MIAMI-DADE COLLEGE GRADUATION

At MDC’s graduation: 13,000 students received diplomas, one received a marriage proposal

 

For The Miami Herald

More than 13,000 students graduated Saturday from Miami-Dade College, including Andrea Nicole Castillo, who died in a Hialeah police-involved car crash last year.

Andrea Castillo, daughter of Miami-Dade School Board member Susie Castillo, finished her associate degree in Miami-Dade College before her death and was pursuing a career in education. With tears in their eyes, her mother, grandmother, brother and boyfriend went up on stage to receive her diploma.

“It’s breaking my heart. I’m very proud that my daughter graduated, but it’s a lot harder than I thought,” Susie Castillo, said. “I hope a lot of other students can follow Andrea’s career path.”

The college conducted five ceremonies to award its students with bachelor’s degrees, associate degrees and vocational certificates.

And for the first time in the history of the college, a marriage proposal was an important part of the North and West Campus commencement ceremony.

Student Rafael Burdier, 21, was graduating with his girlfriend of more than two years and decided that the ceremony would be the perfect opportunity to pop the question.

“Thank God she said yes,” said Burdier, who graduated with an associate degree. “This was a very special moment in our lives and the proposal made it more special.”

Kayla Cortes, 22, his fiancée, also graduated with an associate degree. She covered her mouth with her hands in disbelief, said yes and hugged her future husband.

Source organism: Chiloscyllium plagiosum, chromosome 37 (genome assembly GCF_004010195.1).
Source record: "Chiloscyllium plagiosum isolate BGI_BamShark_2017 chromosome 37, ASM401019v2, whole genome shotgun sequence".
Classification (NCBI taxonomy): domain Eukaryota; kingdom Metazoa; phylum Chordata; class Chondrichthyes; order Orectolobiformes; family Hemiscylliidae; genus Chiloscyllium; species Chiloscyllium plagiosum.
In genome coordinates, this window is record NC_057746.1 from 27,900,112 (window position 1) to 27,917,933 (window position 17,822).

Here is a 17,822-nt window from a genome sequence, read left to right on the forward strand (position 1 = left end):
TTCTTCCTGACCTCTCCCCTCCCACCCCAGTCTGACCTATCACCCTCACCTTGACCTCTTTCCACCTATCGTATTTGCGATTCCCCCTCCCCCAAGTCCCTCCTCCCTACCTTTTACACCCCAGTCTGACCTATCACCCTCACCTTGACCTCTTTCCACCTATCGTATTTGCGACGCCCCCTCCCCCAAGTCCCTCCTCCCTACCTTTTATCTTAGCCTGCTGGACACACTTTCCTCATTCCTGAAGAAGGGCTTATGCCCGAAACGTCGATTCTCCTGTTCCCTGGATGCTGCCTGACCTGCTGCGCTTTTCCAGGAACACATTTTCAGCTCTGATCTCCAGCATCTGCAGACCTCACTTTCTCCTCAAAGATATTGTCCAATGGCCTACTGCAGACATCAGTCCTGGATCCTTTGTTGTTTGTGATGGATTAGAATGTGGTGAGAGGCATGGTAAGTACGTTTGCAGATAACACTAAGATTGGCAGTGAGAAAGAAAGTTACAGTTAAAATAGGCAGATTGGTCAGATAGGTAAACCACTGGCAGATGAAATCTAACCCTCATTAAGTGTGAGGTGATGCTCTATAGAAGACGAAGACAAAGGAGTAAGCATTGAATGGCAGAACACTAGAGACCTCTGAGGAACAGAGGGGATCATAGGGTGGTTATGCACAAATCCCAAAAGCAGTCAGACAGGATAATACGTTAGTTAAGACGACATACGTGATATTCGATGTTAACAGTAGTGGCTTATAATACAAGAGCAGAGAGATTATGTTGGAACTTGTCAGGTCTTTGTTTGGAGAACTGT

Students of all ages and ethnicities received their diplomas, with graduates representing 185 countries.

“People think that Miami-Dade College is no big deal but its tough — my professors challenged me and they required me to do a rigorous amount of work,” said Valentina Rivadeneira, who graduated with associate degree in science. “At the end of the day, I think it was one of my best experiences because this is a bridge that allowed me to have the opportunity to move to something better.”

Rivadeneira, 20, was recently accepted to the University of North Carolina at Chapel Hill to pursue a degree in biology. Her parents cheered and waited for her with gifts.

“Education is a legacy that will stay with her forever,” Eduardo Rivadeneira, her father, said. “We are very proud. As parents, we put in a lot of work and effort to have our kids go to school and accomplish their dreams.”

For first generation graduate, Linda Thelisnord, 28, receiving her diploma is one of her biggest achievements.

“It’s unexplainable, I am the lead example for my daughter,” said Thelisnord, who plans to continue her education at Miami-Dade College. “All it takes is effort and you can accomplish your goals. I told myself I was going to finish it and that’s exactly what I did.”

For student and father Walner Deshommes, 29, Miami-Dade College gave him the opportunity to take care of his family and afford his bachelor’s degree.

“This is a joyous occasion, but it’s not easy. I made a lot of sacrifices for school,” Deshommes said. “I praise MDC because it gives anybody an opportunity to go to school.”

This year’s graduation speakers included National Council of La Raza Board of Directors chairman, Jorge Plasencia; MDC alumnus and Jackson Health System president and CEO, Carlos Migoya; MDC alumnus and U.S. Congressman Joe Garcia; MDC alumnus and the president of the United Faculty of Miami Dade College, professor Mark Richard; and Miami-Dade Chamber of Commerce president and CEO, Bill Diggs.

“As you go on in life I want you to remember one thing,” said Diggs at the North and West Campus commencement. “All it takes is all you’ve got.”

Read more Miami-Dade stories from the Miami Herald

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